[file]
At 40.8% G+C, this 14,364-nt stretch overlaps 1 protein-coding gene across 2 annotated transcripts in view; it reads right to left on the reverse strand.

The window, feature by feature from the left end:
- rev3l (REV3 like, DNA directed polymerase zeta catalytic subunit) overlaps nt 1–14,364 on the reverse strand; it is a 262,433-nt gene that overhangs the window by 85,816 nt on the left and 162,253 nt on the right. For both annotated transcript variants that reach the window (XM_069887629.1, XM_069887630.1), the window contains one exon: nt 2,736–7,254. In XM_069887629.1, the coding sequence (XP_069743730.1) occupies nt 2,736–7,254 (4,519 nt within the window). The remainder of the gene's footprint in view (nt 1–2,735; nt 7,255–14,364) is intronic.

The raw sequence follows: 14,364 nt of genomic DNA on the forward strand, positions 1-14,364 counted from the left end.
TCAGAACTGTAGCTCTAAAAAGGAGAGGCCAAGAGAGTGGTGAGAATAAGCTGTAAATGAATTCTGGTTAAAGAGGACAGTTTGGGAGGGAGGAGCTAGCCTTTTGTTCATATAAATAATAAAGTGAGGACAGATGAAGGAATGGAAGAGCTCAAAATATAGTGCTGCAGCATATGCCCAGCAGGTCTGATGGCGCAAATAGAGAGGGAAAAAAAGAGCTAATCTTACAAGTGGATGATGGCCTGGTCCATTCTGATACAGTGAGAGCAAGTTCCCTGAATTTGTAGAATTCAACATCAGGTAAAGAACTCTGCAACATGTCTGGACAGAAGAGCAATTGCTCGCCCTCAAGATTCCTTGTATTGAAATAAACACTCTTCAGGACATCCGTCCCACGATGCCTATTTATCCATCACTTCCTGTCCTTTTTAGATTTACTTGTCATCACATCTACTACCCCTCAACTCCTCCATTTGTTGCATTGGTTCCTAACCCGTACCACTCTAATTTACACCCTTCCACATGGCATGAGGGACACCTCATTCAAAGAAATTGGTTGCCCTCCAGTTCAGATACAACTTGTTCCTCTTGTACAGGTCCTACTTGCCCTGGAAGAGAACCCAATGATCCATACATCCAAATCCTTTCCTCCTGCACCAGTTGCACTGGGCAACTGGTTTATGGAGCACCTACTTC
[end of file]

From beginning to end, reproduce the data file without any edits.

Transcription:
At 40.8% G+C, this 14,364-nt stretch overlaps 1 protein-coding gene across 2 annotated transcripts in view; it reads right to left on the reverse strand.

The window, feature by feature from the left end:
- rev3l (REV3 like, DNA directed polymerase zeta catalytic subunit) overlaps nt 1–14,364 on the reverse strand; it is a 262,433-nt gene that overhangs the window by 85,816 nt on the left and 162,253 nt on the right. For both annotated transcript variants that reach the window (XM_069887629.1, XM_069887630.1), the window contains one exon: nt 2,736–7,254. In XM_069887629.1, the coding sequence (XP_069743730.1) occupies nt 2,736–7,254 (4,519 nt within the window). The remainder of the gene's footprint in view (nt 1–2,735; nt 7,255–14,364) is intronic.

The raw sequence follows: 14,364 nt of genomic DNA on the forward strand, positions 1-14,364 counted from the left end.
TCAGAACTGTAGCTCTAAAAAGGAGAGGCCAAGAGAGTGGTGAGAATAAGCTGTAAATGAATTCTGGTTAAAGAGGACAGTTTGGGAGGGAGGAGCTAGCCTTTTGTTCATATAAATAATAAAGTGAGGACAGATGAAGGAATGGAAGAGCTCAAAATATAGTGCTGCAGCATATGCCCAGCAGGTCTGATGGCGCAAATAGAGAGGGAAAAAAAGAGCTAATCTTACAAGTGGATGATGGCCTGGTCCATTCTGATACAGTGAGAGCAAGTTCCCTGAATTTGTAGAATTCAACATCAGGTAAAGAACTCTGCAACATGTCTGGACAGAAGAGCAATTGCTCGCCCTCAAGATTCCTTGTATTGAAATAAACACTCTTCAGGACATCCGTCCCACGATGCCTATTTATCCATCACTTCCTGTCCTTTTTAGATTTACTTGTCATCACATCTACTACCCCTCAACTCCTCCATTTGTTGCATTGGTTCCTAACCCGTACCACTCTAATTTACACCCTTCCACATGGCATGAGGGACACCTCATTCAAAGAAATTGGTTGCCCTCCAGTTCAGATACAACTTGTTCCTCTTGTACAGGTCCTACTTGCCCTGGAAGAGAACCCAATGATCCATACATCCAAATCCTTTCCTCCTGCACCAGTTGCACTGGGCAACTGGTTTATGGAGCACCTACTTC